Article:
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Discussion Starter · #1 ·
A 35-yr old man has a knife wound to the neck that destroys the left C6 dorsal root ganglion. Three months later the dendrites, axons and cell bodies have been completely degenerated. what changes will we see in the spinal cord as a result of this injury.

a. axonal loss in the contralateral spinothalamic tract
b. axonal loss in the ipsilateral dorsal columns
c. axonal loss in the ipsilateral lateral corticospinal tract
d. nerve cell body loss in the ipsilateral dorsal horn

please give an analytical answer, thanks.
 

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The answer is b. axonal loss in the ipsilateral dorsal columns.

The dorsal root ganglion (DRG) is simply the cell bodies of the axonal tracts that make up the dorsal columns, so if you cut through the cell bodies, the axons will die. These neurons are the 1st order neurons in the dorsal column- medial lemniscus pathway, so they ascend ipsilaterally in the dorsal columns (faciculus cuneatus and gracilis), and synapse in the medulla in the nucleus cuneatus and gracilis. The 2nd order neuron decussates and is called the medial lemniscus, which travels to VPL thalamus. The 3rd order neuron leaves the thalamus and travels via the internal capsule to the postcentral gyrus (somatosensory cortex).

Why I think the others are wrong:

a) the cell bodies of the spinothalamic tract are located in the dorsal horn, so cutting the DRG won't affect these cells.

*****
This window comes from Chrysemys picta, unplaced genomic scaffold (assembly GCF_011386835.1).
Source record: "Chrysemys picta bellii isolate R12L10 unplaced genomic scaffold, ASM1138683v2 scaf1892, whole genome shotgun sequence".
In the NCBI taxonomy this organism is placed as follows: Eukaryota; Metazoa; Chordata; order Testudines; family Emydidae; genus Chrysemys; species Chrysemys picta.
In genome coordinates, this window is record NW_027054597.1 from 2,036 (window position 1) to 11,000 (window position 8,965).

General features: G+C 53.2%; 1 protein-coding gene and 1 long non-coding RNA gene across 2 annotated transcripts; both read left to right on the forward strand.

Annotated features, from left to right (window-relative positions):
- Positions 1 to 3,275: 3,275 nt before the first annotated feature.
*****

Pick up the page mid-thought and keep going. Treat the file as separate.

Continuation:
c) the corticospinal tract is motor and has nothing to do with the DRG; these fibers synapse on the ventral horn, then the lower motor neuron leaves the spinal cord through the ventral roots.

d) pain and temp fibers from the contralateral DRG cross over to synapse here, so these wouldn't be affected at all by cutting the ipsilateral DRG.
 

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Discussion Starter · #3 ·
The answer is b. axonal loss in the ipsilateral dorsal columns.

The dorsal root ganglion (DRG) is simply the cell bodies of the axonal tracts that make up the dorsal columns, so if you cut through the cell bodies, the axons will die. These neurons are the 1st order neurons in the dorsal column- medial lemniscus pathway, so they ascend ipsilaterally in the dorsal columns (faciculus cuneatus and gracilis), and synapse in the medulla in the nucleus cuneatus and gracilis. The 2nd order neuron decussates and is called the medial lemniscus, which travels to VPL thalamus. The 3rd order neuron leaves the thalamus and travels via the internal capsule to the postcentral gyrus (somatosensory cortex).

Why I think the others are wrong:

a) the cell bodies of the spinothalamic tract are located in the dorsal horn, so cutting the DRG won't affect these cells.

c) the corticospinal tract is motor and has nothing to do with the DRG; these fibers synapse on the ventral horn, then the lower motor neuron leaves the spinal cord through the ventral roots.

d) pain and temp fibers from the contralateral DRG cross over to synapse here, so these wouldn't be affected at all by cutting the ipsilateral DRG.
Very well said, answer is indeed B.

I just had the query because in the kaplan neuroscience notes: the diagram of the spinothalamic tract also shows cell bodies in DRG :rolleyes:, so it was a bit fuzzy to me.
 
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